Q Center Provides Safe & Social Space for UW Community
It might seem odd, but Jen Self’s favorite number is 13.
She was born on the 13th of April, but that’s only part of the reason.
“People are afraid of the number 13. It is an odd number, one that is rather queer and stands out — something that always felt true about me from early in life,” Self said. “Much like ‘queer’ has been reclaimed from its disparaging usage, early in life I claimed 13 as lucky and personal. I think it was the first way that I said I was queer.”
Self, who identifies as queer both in gender and sexuality, runs the Q Center at the University of Washington.
“We’re involved with anything on campus regarding gender and sexual orientation,” Self said. “I think of us as the community center for anybody on campus who has a gender and a sexuality — which is all of us.”
First and foremost, Self says, the Q center is a space: a social space and a crisis intervention space. “But we do a lot of other programming and entertainment,” she added. “We bring in speakers, we have a mentor program, and we do policy advocacy.”
The Q Center arose from student activism. In 1999, two students wrote to then-president Richard McCormick saying that the campus wasn’t safe enough for LGBT students. The president assembled a committee to do a needs-assessment of the campus, and out of that came the recommendation to create a center.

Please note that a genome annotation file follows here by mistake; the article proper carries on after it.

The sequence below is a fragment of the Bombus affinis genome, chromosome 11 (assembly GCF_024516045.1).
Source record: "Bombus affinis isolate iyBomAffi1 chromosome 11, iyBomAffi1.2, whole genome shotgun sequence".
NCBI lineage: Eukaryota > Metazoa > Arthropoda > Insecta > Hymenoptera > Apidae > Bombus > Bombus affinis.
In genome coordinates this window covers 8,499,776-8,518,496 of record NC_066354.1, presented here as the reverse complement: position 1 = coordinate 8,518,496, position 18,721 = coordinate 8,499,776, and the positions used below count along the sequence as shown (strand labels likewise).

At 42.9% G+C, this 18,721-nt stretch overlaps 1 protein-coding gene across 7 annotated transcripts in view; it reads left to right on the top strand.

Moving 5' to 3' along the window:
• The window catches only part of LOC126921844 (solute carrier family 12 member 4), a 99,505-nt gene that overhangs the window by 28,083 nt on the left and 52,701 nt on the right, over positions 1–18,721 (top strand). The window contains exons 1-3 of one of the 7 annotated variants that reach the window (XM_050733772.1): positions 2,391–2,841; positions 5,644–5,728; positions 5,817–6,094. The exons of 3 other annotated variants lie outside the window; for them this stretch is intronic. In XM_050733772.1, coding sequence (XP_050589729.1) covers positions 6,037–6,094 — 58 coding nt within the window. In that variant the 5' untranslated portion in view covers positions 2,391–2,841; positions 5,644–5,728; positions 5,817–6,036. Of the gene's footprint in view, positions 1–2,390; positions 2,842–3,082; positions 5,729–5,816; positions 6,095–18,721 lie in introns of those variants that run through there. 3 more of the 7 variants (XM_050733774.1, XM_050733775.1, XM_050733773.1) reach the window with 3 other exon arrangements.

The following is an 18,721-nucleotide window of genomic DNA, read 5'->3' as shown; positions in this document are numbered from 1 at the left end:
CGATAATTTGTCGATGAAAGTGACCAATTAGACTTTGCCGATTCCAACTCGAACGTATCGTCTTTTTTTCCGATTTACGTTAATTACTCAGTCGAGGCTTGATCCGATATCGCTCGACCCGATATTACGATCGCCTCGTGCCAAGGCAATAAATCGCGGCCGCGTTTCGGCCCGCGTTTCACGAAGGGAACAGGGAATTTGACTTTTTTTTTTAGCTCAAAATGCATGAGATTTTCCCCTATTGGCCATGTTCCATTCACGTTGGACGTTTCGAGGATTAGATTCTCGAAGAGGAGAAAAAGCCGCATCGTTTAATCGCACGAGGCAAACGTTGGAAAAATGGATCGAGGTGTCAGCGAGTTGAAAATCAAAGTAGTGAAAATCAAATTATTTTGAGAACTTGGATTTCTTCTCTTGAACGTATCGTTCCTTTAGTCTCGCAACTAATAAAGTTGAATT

While in the Masters of Social Work program in 2004, Self was hired as a graduate student assistant to start the Q Center. She became the full-time director after finishing her Ph.D. in 2010.
The center started as a student-run space for students. These days it serves faculty, staff, students, and alumni. And Self is no longer alone in the office: she’s joined by Assistant Director Jaimée Marsh, five undergraduate students, and two graduate assistants.
There are even bigger plans for the future. Self wants to create a Queer, Race, & Gender Justice Institute, which would have an interdisciplinary focus around four centers: community-building and services (the Q Center); research; education and training; and policy analysis and development.
“It would be a hybrid space where student services and academics would bridge to better serve not only our student population, but our region, country, and the world,” Self said.
If you’re interested in learning more about the Q Center, their 12th Annual Welcome Luncheon is this Friday, October 2 from 12:00 to 1:30 p.m. in the HUB Lyceum.
“It’s an exciting way to start the year, but it’s also a time when students get to meet faculty, staff, and alums that they wouldn’t necessarily interact with on any given day,” Self said. “So many people come to the lunch who don’t necessarily identify as gay, lesbian, or queer. It’s just a nice time where people who are awesome get together and have a good time.”
Go to the Q Center’s website to see information about upcoming events, join the mentoring program, and more.